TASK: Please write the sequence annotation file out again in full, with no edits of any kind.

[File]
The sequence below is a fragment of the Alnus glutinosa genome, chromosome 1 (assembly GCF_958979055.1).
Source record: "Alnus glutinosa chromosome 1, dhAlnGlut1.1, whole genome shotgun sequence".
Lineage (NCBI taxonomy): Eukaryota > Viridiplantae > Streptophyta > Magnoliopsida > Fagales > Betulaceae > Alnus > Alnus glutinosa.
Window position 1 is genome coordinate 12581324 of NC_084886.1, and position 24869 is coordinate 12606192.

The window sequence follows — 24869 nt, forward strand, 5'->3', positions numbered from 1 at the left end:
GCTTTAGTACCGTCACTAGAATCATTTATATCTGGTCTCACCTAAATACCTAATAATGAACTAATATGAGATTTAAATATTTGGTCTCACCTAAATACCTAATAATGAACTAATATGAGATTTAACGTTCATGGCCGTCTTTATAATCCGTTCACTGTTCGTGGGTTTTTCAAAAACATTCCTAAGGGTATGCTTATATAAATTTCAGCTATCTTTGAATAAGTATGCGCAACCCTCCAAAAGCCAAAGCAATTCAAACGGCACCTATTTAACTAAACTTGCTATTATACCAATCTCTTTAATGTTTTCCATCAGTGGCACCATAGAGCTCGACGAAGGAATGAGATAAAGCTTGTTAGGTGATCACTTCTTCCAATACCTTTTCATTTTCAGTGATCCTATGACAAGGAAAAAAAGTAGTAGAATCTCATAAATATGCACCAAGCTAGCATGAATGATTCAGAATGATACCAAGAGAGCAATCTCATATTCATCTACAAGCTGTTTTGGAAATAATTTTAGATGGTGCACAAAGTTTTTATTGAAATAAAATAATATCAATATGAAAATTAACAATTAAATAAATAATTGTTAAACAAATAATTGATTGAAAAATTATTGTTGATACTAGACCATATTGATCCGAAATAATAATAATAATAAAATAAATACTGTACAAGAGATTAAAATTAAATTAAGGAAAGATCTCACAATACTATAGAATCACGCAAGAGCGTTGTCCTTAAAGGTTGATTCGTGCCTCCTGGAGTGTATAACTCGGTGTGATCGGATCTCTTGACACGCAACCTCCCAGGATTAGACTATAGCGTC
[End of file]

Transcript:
The sequence below is a fragment of the Alnus glutinosa genome, chromosome 1 (assembly GCF_958979055.1).
Source record: "Alnus glutinosa chromosome 1, dhAlnGlut1.1, whole genome shotgun sequence".
Lineage (NCBI taxonomy): Eukaryota > Viridiplantae > Streptophyta > Magnoliopsida > Fagales > Betulaceae > Alnus > Alnus glutinosa.
Window position 1 is genome coordinate 12581324 of NC_084886.1, and position 24869 is coordinate 12606192.

The window sequence follows — 24869 nt, forward strand, 5'->3', positions numbered from 1 at the left end:
GCTTTAGTACCGTCACTAGAATCATTTATATCTGGTCTCACCTAAATACCTAATAATGAACTAATATGAGATTTAAATATTTGGTCTCACCTAAATACCTAATAATGAACTAATATGAGATTTAACGTTCATGGCCGTCTTTATAATCCGTTCACTGTTCGTGGGTTTTTCAAAAACATTCCTAAGGGTATGCTTATATAAATTTCAGCTATCTTTGAATAAGTATGCGCAACCCTCCAAAAGCCAAAGCAATTCAAACGGCACCTATTTAACTAAACTTGCTATTATACCAATCTCTTTAATGTTTTCCATCAGTGGCACCATAGAGCTCGACGAAGGAATGAGATAAAGCTTGTTAGGTGATCACTTCTTCCAATACCTTTTCATTTTCAGTGATCCTATGACAAGGAAAAAAAGTAGTAGAATCTCATAAATATGCACCAAGCTAGCATGAATGATTCAGAATGATACCAAGAGAGCAATCTCATATTCATCTACAAGCTGTTTTGGAAATAATTTTAGATGGTGCACAAAGTTTTTATTGAAATAAAATAATATCAATATGAAAATTAACAATTAAATAAATAATTGTTAAACAAATAATTGATTGAAAAATTATTGTTGATACTAGACCATATTGATCCGAAATAATAATAATAATAAAATAAATACTGTACAAGAGATTAAAATTAAATTAAGGAAAGATCTCACAATACTATAGAATCACGCAAGAGCGTTGTCCTTAAAGGTTGATTCGTGCCTCCTGGAGTGTATAACTCGGTGTGATCGGATCTCTTGACACGCAACCTCCCAGGATTAGACTATAGCGTC